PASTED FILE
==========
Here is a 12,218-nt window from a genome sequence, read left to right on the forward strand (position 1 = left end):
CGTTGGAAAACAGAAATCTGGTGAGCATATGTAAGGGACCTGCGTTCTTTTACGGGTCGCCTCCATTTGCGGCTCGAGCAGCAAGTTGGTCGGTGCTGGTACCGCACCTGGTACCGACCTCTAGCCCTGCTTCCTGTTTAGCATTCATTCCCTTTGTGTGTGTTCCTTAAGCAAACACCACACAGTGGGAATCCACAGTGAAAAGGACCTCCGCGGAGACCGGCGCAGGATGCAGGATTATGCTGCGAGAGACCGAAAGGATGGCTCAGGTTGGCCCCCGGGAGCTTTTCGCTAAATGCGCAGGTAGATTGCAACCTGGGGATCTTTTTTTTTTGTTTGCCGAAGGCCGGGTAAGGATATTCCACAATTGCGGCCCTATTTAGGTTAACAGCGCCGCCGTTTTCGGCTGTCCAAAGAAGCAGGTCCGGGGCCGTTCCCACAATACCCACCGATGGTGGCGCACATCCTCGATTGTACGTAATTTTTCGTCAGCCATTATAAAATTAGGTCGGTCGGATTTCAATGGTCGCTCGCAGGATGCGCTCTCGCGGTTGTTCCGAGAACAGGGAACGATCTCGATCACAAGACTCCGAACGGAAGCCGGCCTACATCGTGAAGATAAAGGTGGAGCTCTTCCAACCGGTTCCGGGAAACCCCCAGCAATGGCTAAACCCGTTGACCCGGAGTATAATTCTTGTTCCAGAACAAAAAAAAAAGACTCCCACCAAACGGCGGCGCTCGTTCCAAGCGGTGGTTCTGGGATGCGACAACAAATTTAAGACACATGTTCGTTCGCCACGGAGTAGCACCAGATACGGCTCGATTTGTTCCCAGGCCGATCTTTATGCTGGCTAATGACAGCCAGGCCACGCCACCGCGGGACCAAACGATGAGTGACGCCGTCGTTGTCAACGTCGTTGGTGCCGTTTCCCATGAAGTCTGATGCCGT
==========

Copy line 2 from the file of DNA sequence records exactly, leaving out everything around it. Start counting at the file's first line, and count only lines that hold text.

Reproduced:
CGTTGGAAAACAGAAATCTGGTGAGCATATGTAAGGGACCTGCGTTCTTTTACGGGTCGCCTCCATTTGCGGCTCGAGCAGCAAGTTGGTCGGTGCTGGTACCGCACCTGGTACCGACCTCTAGCCCTGCTTCCTGTTTAGCATTCATTCCCTTTGTGTGTGTTCCTTAAGCAAACACCACACAGTGGGAATCCACAGTGAAAAGGACCTCCGCGGAGACCGGCGCAGGATGCAGGATTATGCTGCGAGAGACCGAAAGGATGGCTCAGGTTGGCCCCCGGGAGCTTTTCGCTAAATGCGCAGGTAGATTGCAACCTGGGGATCTTTTTTTTTTGTTTGCCGAAGGCCGGGTAAGGATATTCCACAATTGCGGCCCTATTTAGGTTAACAGCGCCGCCGTTTTCGGCTGTCCAAAGAAGCAGGTCCGGGGCCGTTCCCACAATACCCACCGATGGTGGCGCACATCCTCGATTGTACGTAATTTTTCGTCAGCCATTATAAAATTAGGTCGGTCGGATTTCAATGGTCGCTCGCAGGATGCGCTCTCGCGGTTGTTCCGAGAACAGGGAACGATCTCGATCACAAGACTCCGAACGGAAGCCGGCCTACATCGTGAAGATAAAGGTGGAGCTCTTCCAACCGGTTCCGGGAAACCCCCAGCAATGGCTAAACCCGTTGACCCGGAGTATAATTCTTGTTCCAGAACAAAAAAAAAAGACTCCCACCAAACGGCGGCGCTCGTTCCAAGCGGTGGTTCTGGGATGCGACAACAAATTTAAGACACATGTTCGTTCGCCACGGAGTAGCACCAGATACGGCTCGATTTGTTCCCAGGCCGATCTTTATGCTGGCTAATGACAGCCAGGCCACGCCACCGCGGGACCAAACGATGAGTGACGCCGTCGTTGTCAACGTCGTTGGTGCCGTTTCCCATGAAGTCTGATGCCGT